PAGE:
Beyond recapitalisation

The Union government has sought Parliament’s approval to incur an additional expenditure of Rs 1.67 trillion in the current fiscal year. The supplementary grants will be used to fight the pandemic, increase allocations under various welfare schemes, and recapitalise public-sector banks (PSBs). The government intends to infuse Rs 20,000 crore through recapitalisation bonds into PSBs. In the given situation, when non-performing assets (NPAs) are likely to increase significantly, PSBs would require more capital. Gross NPAs in PSBs, according to the Reserve Bank of India (RBI), are expected to increase to over 15 per cent by the end of the current fiscal year. Further, infusing capital would not address the central problem PSBs face, since it is not accompanied by governance and operational reforms. The government has infused over Rs 3 trillion into PSBs over the last few years and, in spite of that, the demand for more recapitalisation has been on the rise.

To be sure, the pandemic has increased difficulties for banks, including PSBs, and things could get more complicated with ill-advised interventions. The Union government has set up an expert committee, led by former Comptroller and Auditor General Rajiv Mehrishi, to study the potential impact of waiving interest and interest on interest for the Covid-related moratorium period on the economy and financial stability. Some borrowers had approached the Supreme Court for relief due to the ongoing economic hardship. The court, which will resume the hearing on September 28, had noted that it was keen on waiving the interest on interest for the moratorium period. It is likely that the decision would depend on the government’s view and the recommendations of the Mehrishi committee. The committee is also expected to address the impact of interest waiver on lending institutions. The RBI had earlier submitted that any waiver of interest on loans would affect the viability of the financial sector. According to the banking regulator, banks could lose interest worth about Rs 2 trillion if a waiver is granted for six months.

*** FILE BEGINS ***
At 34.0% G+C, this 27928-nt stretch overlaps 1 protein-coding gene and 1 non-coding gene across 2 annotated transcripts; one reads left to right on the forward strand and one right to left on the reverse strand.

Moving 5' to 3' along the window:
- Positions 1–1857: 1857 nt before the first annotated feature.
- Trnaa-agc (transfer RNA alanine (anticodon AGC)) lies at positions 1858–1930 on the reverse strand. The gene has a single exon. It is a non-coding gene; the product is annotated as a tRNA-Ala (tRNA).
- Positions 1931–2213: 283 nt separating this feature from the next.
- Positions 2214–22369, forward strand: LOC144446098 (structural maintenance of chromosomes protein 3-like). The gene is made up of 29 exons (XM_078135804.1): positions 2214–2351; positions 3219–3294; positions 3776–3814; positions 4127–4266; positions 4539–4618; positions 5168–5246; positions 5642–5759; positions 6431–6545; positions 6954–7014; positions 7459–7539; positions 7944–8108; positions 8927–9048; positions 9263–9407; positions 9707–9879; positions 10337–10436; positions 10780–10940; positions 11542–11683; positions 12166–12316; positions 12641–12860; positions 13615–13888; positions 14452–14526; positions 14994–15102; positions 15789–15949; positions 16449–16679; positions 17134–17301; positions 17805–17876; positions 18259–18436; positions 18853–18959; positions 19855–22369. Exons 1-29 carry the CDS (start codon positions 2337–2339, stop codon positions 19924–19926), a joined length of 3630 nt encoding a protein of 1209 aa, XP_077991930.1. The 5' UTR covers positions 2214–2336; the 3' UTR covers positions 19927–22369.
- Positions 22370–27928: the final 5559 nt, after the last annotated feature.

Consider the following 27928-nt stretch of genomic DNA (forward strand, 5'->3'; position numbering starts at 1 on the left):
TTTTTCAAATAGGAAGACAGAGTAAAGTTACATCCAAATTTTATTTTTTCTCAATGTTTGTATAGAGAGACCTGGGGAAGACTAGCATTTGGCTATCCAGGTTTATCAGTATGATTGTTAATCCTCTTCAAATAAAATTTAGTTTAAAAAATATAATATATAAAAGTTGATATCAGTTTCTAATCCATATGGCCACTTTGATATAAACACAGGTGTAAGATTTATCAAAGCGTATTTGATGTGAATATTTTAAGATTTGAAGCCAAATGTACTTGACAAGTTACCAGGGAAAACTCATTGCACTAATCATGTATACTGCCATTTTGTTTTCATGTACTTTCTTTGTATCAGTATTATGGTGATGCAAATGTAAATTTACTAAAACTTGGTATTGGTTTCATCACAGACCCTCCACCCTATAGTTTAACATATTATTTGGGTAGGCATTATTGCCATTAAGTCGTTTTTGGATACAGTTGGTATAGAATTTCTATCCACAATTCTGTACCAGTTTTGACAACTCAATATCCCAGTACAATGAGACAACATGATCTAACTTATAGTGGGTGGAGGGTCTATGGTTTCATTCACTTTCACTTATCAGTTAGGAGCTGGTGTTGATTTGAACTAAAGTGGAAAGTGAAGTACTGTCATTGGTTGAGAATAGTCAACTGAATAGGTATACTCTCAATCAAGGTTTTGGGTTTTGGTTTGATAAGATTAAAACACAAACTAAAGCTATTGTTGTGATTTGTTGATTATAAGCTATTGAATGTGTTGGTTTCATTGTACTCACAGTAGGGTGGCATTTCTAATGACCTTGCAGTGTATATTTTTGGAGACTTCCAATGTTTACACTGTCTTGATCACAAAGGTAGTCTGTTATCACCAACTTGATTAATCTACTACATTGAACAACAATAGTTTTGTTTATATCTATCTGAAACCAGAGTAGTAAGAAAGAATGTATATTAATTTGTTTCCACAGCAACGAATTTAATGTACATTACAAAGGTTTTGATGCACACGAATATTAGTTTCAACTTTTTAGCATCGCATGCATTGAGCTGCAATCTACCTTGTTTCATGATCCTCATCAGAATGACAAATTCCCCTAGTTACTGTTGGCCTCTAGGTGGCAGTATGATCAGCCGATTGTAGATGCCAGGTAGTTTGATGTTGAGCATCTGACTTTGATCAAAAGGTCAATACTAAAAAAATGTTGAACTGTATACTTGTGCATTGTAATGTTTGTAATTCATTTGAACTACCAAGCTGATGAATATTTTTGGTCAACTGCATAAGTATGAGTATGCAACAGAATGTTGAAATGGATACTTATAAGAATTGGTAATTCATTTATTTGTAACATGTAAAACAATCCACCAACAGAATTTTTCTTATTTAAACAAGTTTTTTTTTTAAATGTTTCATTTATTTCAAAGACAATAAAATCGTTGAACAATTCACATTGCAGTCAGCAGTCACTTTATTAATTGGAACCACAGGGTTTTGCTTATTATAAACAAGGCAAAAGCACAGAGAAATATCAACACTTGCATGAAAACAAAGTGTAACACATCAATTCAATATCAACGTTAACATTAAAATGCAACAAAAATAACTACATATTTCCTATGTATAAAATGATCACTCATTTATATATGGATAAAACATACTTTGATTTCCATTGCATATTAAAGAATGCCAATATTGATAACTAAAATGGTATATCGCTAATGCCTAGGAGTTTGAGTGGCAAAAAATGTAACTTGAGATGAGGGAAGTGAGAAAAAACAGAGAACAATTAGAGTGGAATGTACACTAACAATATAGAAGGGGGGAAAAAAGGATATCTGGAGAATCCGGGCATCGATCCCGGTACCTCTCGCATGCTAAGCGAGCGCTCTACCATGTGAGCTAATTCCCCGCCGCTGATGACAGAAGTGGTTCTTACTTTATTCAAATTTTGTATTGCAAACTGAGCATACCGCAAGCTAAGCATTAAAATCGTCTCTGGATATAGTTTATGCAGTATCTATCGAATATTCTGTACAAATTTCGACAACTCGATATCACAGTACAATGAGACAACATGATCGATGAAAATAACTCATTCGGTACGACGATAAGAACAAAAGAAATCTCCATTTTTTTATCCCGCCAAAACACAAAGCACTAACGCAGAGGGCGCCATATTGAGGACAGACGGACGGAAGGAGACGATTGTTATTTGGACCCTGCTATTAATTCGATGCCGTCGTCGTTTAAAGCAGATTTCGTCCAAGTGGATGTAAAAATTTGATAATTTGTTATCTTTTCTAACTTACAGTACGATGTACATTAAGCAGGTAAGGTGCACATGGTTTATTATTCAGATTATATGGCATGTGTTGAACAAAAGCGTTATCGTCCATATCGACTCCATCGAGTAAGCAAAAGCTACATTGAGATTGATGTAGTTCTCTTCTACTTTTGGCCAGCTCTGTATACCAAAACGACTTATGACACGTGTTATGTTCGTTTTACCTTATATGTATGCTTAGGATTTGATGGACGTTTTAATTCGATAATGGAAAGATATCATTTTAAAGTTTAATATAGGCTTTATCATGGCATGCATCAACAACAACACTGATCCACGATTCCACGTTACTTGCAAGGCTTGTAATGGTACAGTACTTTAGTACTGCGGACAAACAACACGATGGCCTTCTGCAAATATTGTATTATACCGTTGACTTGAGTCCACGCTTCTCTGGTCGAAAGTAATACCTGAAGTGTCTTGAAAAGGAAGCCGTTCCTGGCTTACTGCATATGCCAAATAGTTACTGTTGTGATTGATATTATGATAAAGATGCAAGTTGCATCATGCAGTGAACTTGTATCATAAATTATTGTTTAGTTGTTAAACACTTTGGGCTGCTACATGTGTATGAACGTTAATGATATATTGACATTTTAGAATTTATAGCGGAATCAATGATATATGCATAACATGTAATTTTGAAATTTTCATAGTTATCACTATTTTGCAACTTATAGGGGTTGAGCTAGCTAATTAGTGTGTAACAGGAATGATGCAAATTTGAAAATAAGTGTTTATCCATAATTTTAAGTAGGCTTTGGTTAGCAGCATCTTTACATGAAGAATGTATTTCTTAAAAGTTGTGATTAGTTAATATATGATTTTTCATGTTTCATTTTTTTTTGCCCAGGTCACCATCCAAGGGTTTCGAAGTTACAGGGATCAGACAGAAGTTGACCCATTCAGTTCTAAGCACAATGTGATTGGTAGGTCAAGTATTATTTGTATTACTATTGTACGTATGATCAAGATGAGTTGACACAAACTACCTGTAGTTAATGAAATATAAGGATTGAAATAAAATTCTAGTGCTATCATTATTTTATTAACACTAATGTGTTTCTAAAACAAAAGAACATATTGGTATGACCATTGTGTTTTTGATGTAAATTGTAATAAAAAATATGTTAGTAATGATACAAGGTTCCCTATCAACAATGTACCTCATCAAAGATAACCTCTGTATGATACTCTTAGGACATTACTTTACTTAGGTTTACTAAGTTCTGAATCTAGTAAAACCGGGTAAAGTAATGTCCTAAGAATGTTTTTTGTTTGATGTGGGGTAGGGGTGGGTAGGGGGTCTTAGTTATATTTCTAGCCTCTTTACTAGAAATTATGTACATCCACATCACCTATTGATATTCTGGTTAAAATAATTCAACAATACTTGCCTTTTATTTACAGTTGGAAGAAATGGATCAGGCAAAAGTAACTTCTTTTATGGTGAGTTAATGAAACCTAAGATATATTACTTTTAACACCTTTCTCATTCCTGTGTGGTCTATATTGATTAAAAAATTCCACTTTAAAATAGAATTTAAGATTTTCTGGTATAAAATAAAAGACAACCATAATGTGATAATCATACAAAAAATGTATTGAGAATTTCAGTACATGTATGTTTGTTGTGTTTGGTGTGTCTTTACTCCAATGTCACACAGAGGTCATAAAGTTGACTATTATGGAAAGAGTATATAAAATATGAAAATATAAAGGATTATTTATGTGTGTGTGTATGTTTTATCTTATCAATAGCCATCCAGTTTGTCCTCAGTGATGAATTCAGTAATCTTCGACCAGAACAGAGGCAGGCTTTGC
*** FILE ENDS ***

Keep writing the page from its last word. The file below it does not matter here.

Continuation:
It is correct that a large number of households and businesses have been affected by the pandemic-induced lockdown and need relief in terms of debt repayment. Both the RBI and banks are working in this area and should be allowed to do so simply because they are in the best positions to take such decisions. A blanket waiver would do more harm than good. Since the waiver will affect banks’ income, the relief would come essentially at the cost of shareholders, including the government, which will need to put more capital in PSBs. The government finances are already stretched, and it is not in a position to keep recapitalising PSBs.

A weaker banking system would not be able to extend credit to the productive sectors of the economy and this would affect recovery. Further, waiving interest for one set of borrowers would be unfair to those who are servicing their loans. At a broader level, it is important to recognise that the banking system or the regulator cannot protect all borrowers and this should not even be attempted. Banks are financial intermediaries and denying what is due to them would affect the basic architecture of the financial system. This will also increase risks to financial stability. Thus, both the government and the court would be well-advised to allow the banking regulator to take decisions in this context as it is also responsible for maintaining financial stability.  

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